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    It's a longstanding tradition in SF/fantasy racism allegories to have characters who are bigoted against aliens or robots or fantasy creatures, but are fine with other human races, and often who are themselves nonwhite (e.g. the real Hank Henshaw in this very show, or Will Smith's character in Bright). The whole point of allegory is that it isn't a one-to-one, literal match to the thing it symbolizes.

    Besides, it's a fact of life that prejudice is often selective and inconsistent. There are plenty of people who have nothing against other races but are homophobic, or who would welcome a female president but not a Muslim one, or whatever. Prejudices are overcome one at a time, not all at once. So it's perfectly believable that someone could be fine with other humans but still hate aliens. If anything, the existence of aliens would make people more likely to perceive a common identity with other humans.
     
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  18. Charles Phipps

    Charles Phipps Fleet Captain Fleet Captain

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    This is interesting because I always felt the reverse was a major part of the appeal of fantasy allegories. As I pointed out to a friend of mine, the big appeal of the X-men isn't that they're a fantasy metaphor for minorities but the fact that Storm is black, Kitty Pryde is Jewish, and Northstar is gay but they've all come together because of a shared commonality. It was unwittingly "Intersectionality the Comic." So, my assumption is that people like the Friends of Humanity are still going to be bigoted against other groups in addition to their hatred of aliens.
     
  19. Guy Gardener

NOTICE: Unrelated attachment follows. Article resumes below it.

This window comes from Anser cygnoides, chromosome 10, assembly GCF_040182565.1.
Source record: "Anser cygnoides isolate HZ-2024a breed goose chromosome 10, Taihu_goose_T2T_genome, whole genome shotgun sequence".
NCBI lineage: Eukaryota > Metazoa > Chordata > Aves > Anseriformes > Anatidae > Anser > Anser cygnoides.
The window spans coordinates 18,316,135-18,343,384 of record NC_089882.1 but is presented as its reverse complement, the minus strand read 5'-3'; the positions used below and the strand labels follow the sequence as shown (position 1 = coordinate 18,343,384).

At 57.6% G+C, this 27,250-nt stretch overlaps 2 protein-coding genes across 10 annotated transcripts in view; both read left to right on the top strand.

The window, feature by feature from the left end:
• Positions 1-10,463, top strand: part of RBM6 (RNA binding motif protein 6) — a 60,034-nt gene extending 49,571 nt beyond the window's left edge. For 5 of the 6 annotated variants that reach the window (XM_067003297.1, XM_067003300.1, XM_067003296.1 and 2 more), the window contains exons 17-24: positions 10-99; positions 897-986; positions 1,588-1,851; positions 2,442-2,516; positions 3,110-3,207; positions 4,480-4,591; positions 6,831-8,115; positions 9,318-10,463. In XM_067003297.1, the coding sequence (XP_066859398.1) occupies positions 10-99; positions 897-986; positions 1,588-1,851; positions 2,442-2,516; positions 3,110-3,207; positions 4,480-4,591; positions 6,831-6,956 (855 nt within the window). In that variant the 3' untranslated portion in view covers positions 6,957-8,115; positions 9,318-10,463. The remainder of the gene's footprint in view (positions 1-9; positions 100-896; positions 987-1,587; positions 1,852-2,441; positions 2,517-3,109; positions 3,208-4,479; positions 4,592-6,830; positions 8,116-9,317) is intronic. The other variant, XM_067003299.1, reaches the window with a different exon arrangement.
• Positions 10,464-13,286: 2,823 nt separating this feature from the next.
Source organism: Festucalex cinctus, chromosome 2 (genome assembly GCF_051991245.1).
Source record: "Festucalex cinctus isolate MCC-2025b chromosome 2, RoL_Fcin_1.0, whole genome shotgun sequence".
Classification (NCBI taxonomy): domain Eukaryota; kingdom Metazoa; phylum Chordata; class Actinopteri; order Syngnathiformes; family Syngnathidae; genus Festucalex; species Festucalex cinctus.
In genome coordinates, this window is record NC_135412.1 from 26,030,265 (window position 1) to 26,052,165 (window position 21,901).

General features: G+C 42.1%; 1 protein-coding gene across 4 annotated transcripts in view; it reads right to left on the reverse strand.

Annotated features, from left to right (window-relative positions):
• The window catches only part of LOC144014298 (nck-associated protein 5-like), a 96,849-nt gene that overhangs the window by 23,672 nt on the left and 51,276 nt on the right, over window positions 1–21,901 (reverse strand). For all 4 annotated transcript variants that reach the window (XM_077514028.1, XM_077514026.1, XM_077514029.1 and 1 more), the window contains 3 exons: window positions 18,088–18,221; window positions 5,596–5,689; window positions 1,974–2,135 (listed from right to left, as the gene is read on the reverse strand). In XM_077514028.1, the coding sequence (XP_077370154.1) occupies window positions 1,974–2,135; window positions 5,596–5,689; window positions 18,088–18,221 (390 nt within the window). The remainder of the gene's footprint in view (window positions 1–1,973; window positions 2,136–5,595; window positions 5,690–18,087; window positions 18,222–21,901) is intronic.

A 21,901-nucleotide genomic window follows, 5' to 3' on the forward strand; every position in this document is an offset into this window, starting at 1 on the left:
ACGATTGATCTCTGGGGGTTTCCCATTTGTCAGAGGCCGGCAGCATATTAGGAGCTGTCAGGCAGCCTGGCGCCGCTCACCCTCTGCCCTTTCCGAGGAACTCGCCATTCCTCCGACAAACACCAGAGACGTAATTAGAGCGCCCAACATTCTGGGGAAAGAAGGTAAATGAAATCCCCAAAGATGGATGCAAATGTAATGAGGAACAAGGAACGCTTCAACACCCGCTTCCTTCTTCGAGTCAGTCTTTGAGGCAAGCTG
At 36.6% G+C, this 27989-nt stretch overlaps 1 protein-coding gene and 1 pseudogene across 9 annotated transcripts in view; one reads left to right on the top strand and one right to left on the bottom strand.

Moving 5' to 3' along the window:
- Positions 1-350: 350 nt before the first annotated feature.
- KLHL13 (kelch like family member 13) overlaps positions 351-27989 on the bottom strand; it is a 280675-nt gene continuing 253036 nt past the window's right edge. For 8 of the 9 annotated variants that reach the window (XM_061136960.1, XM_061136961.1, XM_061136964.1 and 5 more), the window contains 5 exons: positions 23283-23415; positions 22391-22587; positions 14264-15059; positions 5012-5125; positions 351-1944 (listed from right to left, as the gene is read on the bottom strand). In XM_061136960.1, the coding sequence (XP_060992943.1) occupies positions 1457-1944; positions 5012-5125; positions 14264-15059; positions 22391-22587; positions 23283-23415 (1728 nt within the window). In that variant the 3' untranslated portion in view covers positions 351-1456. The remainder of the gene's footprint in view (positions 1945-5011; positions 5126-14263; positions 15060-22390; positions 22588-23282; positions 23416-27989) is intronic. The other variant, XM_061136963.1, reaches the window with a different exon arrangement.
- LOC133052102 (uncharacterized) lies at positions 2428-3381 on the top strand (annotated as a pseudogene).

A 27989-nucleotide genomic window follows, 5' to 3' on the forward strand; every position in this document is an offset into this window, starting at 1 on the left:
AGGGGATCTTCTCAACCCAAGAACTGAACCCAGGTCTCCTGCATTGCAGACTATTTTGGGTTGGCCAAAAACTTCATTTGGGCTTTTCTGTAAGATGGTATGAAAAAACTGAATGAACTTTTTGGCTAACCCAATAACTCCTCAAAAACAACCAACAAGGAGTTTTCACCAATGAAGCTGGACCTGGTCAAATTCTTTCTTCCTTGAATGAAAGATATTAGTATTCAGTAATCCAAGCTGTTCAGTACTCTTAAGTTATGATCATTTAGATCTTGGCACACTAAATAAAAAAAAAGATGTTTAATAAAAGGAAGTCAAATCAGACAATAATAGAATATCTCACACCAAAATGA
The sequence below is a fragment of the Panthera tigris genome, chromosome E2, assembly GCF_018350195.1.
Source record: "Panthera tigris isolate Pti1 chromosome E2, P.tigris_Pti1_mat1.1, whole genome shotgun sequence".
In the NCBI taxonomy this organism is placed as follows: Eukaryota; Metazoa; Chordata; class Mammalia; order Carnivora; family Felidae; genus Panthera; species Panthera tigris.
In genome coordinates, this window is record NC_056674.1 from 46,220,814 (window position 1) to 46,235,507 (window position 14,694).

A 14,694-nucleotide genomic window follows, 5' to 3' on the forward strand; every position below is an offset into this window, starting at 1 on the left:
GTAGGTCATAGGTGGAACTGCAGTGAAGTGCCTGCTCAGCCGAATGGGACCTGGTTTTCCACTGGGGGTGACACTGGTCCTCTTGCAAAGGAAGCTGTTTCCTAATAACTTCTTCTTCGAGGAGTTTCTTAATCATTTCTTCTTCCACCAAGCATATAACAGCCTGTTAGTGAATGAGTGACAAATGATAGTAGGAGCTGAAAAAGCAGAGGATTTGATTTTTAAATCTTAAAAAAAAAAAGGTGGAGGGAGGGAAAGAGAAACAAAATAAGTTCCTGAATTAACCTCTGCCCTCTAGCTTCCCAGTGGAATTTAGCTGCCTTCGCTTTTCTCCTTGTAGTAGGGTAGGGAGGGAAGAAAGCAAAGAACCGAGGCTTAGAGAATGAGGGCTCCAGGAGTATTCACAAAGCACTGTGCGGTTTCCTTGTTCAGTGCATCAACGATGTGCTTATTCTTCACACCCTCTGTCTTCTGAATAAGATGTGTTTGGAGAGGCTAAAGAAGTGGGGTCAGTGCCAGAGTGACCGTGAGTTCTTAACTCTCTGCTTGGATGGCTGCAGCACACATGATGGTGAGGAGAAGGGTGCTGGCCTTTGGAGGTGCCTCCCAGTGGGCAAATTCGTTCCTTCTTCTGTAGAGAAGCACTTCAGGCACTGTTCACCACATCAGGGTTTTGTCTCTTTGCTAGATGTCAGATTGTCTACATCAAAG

Guy Gardener Fleet Admiral Admiral

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    Everytime Magneto starts speechifying, all Mutants seem oppressedly Jewish.
     
  20. Christopher

    Christopher Writer Admiral

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    Assumptions are dangerous. There's surely some fiction where bigots are portrayed that way, but there's a wealth of it that portrays it the way I said.

    One interesting example that's close to what you're suggesting but not quite was the Alien Nation TV series's tie-in novel Slag Like Me by Barry Longyear. The cop leads in the show (a human and his alien-refugee partner) were investigating what they thought was an anti-alien hate crime against an interspecies couple, but it turned out that the racist killer was actually after the human partner for being non-white, and was okay with the white-appearing aliens. But that also illustrates my point, because it shows that bigotry is selective -- the killer hated nonwhites but had no problem with nonhumans. Which was a clever reversal of the usual sci-fi racism where people are fine with all kinds of humans but hate aliens, or zombies, or androids, or elves, or whatever the surrogate minority is.